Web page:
As challenging the status quo took the world by storm, counterculture shifted away from canvases and posters and onto groundbreaking fashion styles and music records that still grace our department stores and record shops today. Taking part in counterculture means deviating from social norms and challenging the consensus of morality. While many facets of counterculture flourish today without as much as a bat of an eye, this was not always the case, especially for the visual and performing arts. Bold stances on war, civil rights, and environmentalism were matched with bright colors and curvy, abstract shapes and fonts. The opposition to these movements tended to remove the color from the movements altogether as a way to highlight how people involved in counterculture have a “warped” perception of reality.
When someone mentions the ‘60s, the classic psychedelic oranges, pinks, and blues come to mind. The ‘60s and the ‘70s represent an early fight against the status quo, its bright colors, unjustified margins, and classic collage styles on canvases and band posters designed to relieve the creative world of the cookie-cutter lifestyle. Everything had a wave and curve to it, the colors of change moving freely about their pages, challenging the notion that the everyday person had to fit neatly into the margins of a structured societal page. Take the 14-hour Technicolor Dream show at the Alexandria Palace, for example. The 1967 event went on all night as a “free speech benefit” full of live music from artists such as Pink Floyd and Yoko Ono. Even before the show started, police investigated the venue for alleged obscenity laws violations, so more artists kept signing up to play in solidarity with the raid. Mike McInnerney, the then-art editor for the International Times, designed posters for artists all the time and earned the title of one of the “designers of the revolution” by taking part in creating the distinctive poster art style in the ‘60s. Since none of the posters were left after the raid, people began ripping posters off bulletins and power poles for keepsakes after the show.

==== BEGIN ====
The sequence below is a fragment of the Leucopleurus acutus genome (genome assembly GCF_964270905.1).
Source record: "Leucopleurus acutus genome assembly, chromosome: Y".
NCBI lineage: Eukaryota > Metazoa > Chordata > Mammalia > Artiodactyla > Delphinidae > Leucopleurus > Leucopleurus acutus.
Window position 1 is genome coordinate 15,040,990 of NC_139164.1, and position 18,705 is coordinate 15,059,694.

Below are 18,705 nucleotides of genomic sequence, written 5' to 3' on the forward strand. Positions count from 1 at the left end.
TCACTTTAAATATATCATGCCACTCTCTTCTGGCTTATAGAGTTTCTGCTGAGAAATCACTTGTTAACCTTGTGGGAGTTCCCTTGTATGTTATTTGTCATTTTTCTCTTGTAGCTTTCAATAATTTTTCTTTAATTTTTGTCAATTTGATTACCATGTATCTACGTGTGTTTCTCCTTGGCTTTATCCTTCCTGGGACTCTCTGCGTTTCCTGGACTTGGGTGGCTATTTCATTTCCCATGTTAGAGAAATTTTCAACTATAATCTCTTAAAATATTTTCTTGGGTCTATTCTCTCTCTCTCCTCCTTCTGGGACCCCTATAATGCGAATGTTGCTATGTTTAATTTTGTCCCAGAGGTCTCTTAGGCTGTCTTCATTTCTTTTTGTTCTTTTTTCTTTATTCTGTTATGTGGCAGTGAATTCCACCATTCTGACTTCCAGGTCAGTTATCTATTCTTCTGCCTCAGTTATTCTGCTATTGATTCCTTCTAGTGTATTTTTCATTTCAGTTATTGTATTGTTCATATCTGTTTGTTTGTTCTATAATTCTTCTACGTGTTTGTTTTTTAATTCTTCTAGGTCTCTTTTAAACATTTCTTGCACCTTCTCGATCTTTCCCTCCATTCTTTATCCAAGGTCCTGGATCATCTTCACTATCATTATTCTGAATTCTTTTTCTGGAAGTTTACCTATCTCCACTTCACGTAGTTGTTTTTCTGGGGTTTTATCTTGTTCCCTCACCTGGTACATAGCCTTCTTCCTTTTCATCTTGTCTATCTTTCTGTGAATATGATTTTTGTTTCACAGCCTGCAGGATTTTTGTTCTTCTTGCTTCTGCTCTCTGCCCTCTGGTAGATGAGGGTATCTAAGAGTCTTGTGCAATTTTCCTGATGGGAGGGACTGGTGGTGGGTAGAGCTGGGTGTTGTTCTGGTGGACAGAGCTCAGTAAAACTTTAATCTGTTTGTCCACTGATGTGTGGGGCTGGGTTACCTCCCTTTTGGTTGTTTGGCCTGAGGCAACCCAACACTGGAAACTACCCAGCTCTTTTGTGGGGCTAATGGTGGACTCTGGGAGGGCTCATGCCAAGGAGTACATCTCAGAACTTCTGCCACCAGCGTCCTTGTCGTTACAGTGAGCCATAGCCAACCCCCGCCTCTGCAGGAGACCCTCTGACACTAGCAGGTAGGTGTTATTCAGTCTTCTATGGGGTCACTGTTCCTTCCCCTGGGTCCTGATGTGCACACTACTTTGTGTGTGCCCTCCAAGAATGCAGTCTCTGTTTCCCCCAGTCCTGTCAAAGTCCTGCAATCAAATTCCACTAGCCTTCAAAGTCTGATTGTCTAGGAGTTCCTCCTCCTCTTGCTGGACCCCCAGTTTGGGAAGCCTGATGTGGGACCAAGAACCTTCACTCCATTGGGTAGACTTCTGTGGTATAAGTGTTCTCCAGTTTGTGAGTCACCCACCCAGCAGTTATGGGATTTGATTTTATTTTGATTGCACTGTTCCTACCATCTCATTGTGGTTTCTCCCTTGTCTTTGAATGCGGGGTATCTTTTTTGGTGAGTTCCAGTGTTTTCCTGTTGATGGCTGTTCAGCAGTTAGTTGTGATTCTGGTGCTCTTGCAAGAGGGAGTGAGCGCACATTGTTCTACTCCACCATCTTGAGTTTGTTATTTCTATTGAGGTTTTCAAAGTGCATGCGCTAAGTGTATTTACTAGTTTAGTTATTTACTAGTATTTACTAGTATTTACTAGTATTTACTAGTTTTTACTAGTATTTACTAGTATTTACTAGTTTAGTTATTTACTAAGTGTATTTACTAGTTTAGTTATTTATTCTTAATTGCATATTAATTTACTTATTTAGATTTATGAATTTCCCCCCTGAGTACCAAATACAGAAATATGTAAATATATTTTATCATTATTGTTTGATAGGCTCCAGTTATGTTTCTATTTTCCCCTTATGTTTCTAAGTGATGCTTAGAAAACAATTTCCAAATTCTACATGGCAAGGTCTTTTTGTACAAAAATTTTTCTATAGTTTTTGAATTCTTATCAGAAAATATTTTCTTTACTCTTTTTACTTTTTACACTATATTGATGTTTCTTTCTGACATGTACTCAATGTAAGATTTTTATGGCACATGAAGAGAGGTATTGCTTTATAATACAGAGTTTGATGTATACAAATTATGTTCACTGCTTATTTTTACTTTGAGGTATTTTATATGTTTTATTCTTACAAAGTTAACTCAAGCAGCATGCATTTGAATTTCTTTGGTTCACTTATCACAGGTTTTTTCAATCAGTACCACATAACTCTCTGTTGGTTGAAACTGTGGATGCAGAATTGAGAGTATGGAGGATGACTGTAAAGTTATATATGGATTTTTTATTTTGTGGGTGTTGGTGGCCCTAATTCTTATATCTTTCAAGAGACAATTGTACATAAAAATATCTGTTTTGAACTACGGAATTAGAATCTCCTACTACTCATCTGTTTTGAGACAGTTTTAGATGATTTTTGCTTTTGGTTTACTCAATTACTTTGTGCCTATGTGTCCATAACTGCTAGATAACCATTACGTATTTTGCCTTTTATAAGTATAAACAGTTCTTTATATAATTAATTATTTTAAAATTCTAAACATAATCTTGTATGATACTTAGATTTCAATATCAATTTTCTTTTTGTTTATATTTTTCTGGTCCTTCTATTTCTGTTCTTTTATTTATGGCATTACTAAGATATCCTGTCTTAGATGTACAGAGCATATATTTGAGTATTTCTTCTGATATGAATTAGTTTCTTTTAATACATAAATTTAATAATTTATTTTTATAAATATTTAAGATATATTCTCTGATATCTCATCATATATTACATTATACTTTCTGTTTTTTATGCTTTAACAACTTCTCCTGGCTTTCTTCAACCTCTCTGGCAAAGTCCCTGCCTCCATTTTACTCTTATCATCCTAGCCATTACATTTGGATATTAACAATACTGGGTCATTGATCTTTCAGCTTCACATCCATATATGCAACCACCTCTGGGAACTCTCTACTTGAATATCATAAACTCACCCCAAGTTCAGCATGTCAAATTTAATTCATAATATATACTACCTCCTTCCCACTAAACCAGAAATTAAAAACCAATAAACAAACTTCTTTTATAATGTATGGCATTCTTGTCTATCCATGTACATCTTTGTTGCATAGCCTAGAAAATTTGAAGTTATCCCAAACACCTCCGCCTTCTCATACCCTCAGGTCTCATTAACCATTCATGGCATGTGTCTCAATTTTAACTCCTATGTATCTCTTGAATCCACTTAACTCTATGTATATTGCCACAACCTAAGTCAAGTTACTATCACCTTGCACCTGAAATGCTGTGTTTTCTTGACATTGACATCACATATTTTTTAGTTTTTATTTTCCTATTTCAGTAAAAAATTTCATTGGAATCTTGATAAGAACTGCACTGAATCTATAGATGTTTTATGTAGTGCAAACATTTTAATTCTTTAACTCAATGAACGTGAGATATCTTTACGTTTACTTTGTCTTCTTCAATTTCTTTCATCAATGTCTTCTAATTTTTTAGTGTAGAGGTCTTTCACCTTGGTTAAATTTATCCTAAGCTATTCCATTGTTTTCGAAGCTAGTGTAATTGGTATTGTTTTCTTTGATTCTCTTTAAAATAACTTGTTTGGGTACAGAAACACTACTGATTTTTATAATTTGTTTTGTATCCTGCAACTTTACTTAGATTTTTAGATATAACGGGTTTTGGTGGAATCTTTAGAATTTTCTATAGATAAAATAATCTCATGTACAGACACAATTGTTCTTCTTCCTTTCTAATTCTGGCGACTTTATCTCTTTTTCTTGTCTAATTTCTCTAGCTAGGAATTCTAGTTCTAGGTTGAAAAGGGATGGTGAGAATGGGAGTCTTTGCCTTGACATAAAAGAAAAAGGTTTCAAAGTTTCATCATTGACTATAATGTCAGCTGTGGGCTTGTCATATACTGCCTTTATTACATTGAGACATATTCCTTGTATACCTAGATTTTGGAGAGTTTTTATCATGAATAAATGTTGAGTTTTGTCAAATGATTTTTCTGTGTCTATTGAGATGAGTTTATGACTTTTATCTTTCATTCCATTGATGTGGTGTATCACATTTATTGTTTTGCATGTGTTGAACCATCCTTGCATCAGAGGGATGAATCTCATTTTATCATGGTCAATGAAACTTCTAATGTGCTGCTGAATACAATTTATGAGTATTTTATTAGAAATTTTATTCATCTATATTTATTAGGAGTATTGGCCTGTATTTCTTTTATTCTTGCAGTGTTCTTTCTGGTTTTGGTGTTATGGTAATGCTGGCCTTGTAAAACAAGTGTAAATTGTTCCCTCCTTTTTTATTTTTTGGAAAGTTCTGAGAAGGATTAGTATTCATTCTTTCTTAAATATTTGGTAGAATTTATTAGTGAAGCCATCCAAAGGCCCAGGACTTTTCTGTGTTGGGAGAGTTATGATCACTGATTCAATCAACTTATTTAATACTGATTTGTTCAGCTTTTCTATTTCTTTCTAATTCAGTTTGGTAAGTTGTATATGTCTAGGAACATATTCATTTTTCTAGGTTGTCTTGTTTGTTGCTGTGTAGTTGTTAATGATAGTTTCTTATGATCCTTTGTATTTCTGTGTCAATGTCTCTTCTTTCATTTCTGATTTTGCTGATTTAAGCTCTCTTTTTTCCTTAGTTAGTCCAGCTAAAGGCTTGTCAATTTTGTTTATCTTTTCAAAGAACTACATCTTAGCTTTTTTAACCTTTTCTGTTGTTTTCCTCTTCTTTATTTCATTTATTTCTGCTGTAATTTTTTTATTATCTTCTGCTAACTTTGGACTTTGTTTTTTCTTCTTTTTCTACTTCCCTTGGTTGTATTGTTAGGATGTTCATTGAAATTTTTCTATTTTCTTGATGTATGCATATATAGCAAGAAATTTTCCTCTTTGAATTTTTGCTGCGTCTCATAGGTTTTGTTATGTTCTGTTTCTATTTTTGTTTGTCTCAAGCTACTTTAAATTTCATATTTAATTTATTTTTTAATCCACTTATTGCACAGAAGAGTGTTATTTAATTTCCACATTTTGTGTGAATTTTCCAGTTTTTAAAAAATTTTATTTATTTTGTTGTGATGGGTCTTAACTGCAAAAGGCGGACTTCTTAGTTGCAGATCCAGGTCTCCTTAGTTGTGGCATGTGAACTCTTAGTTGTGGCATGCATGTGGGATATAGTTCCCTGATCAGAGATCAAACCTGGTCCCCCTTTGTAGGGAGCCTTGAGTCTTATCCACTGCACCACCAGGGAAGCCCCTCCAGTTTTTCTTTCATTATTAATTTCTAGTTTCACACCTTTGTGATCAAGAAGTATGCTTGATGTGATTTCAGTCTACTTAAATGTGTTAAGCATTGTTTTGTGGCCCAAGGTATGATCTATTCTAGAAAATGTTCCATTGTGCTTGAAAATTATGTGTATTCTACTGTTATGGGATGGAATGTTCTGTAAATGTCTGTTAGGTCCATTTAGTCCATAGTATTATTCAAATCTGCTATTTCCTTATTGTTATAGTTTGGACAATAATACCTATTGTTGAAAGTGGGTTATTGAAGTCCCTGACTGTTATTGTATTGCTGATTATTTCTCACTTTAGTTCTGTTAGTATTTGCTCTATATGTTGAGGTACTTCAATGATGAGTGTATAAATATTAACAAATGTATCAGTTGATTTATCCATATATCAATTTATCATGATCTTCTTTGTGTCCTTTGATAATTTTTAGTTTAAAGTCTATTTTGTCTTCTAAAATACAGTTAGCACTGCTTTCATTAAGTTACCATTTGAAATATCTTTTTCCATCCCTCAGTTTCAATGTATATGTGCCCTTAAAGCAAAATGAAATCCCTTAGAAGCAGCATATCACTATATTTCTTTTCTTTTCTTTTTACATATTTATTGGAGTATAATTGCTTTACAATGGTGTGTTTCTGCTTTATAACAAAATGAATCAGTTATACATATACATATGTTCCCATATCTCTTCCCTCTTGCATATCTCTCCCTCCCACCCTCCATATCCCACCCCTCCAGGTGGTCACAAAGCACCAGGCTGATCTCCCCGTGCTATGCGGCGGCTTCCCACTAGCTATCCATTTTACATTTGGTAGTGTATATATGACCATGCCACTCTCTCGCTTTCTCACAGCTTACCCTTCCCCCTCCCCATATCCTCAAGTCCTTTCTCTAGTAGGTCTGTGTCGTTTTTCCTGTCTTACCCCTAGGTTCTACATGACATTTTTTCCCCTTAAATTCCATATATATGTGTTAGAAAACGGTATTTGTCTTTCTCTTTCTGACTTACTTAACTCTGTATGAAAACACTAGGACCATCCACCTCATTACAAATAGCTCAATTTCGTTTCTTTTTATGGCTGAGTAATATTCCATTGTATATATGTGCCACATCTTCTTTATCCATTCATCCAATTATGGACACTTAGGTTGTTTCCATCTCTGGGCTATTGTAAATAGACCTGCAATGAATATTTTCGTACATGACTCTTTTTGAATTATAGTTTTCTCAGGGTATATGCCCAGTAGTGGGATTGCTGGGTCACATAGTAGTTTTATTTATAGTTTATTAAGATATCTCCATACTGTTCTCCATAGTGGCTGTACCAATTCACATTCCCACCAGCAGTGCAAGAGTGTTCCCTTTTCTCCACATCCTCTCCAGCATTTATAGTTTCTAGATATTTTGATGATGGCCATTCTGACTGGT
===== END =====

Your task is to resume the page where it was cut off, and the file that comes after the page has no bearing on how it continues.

The ‘60s and ’70s were also associated with a second wave of feminism that focused on discrimination and equality. However, one distinctive characteristic of second-wave feminism was the exclusion of Black voices in the movement, so artists such as Faith Ringgold struggled to be recognized for astounding skill and contribution to the fine arts space. Ringgold spoke at events such as the “We Wanted a Revolution” symposium to discuss how the issues of inequitable feminism hindered her success early on, especially as she explored political themes in her paintings.
“When I was in elementary school I used to see reproductions of Horace Pippin’s 1942 painting called John Brown Going to His Hanging in my textbooks. I didn't know Pippin was a black person. No one ever told me that. I was much, much older before I found out that there was at least one black artist in my history books. Only one. Now that didn't help me. That wasn't good enough for me. How come I didn't have that source of power? It is important. That's why I am a black artist. It is exactly why I say who I am,” Ringgold said in a statement on the representation of Black artists.